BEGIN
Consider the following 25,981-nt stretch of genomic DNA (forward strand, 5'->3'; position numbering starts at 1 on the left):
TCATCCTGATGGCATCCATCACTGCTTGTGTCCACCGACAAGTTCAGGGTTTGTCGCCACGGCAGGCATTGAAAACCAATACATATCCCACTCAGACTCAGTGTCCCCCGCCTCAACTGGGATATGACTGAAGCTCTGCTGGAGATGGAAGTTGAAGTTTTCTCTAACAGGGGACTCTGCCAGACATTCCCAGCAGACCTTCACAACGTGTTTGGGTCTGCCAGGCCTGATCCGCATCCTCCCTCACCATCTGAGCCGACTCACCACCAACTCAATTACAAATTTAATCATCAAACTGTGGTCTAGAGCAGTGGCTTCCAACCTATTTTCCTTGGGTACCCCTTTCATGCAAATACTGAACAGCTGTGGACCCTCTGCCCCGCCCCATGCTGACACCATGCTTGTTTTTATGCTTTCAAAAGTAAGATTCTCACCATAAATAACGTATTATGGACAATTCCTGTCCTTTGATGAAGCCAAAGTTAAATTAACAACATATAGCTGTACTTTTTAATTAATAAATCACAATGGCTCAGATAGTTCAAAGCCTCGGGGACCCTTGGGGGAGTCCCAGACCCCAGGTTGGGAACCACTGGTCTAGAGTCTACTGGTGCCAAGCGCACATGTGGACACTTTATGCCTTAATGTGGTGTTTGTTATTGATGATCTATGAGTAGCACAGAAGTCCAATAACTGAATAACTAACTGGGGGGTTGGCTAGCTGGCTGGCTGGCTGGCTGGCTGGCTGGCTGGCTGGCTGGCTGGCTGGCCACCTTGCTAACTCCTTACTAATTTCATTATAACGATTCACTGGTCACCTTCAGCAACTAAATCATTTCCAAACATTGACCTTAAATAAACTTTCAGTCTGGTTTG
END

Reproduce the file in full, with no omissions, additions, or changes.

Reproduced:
Consider the following 25,981-nt stretch of genomic DNA (forward strand, 5'->3'; position numbering starts at 1 on the left):
TCATCCTGATGGCATCCATCACTGCTTGTGTCCACCGACAAGTTCAGGGTTTGTCGCCACGGCAGGCATTGAAAACCAATACATATCCCACTCAGACTCAGTGTCCCCCGCCTCAACTGGGATATGACTGAAGCTCTGCTGGAGATGGAAGTTGAAGTTTTCTCTAACAGGGGACTCTGCCAGACATTCCCAGCAGACCTTCACAACGTGTTTGGGTCTGCCAGGCCTGATCCGCATCCTCCCTCACCATCTGAGCCGACTCACCACCAACTCAATTACAAATTTAATCATCAAACTGTGGTCTAGAGCAGTGGCTTCCAACCTATTTTCCTTGGGTACCCCTTTCATGCAAATACTGAACAGCTGTGGACCCTCTGCCCCGCCCCATGCTGACACCATGCTTGTTTTTATGCTTTCAAAAGTAAGATTCTCACCATAAATAACGTATTATGGACAATTCCTGTCCTTTGATGAAGCCAAAGTTAAATTAACAACATATAGCTGTACTTTTTAATTAATAAATCACAATGGCTCAGATAGTTCAAAGCCTCGGGGACCCTTGGGGGAGTCCCAGACCCCAGGTTGGGAACCACTGGTCTAGAGTCTACTGGTGCCAAGCGCACATGTGGACACTTTATGCCTTAATGTGGTGTTTGTTATTGATGATCTATGAGTAGCACAGAAGTCCAATAACTGAATAACTAACTGGGGGGTTGGCTAGCTGGCTGGCTGGCTGGCTGGCTGGCTGGCTGGCTGGCTGGCTGGCTGGCCACCTTGCTAACTCCTTACTAATTTCATTATAACGATTCACTGGTCACCTTCAGCAACTAAATCATTTCCAAACATTGACCTTAAATAAACTTTCAGTCTGGTTTG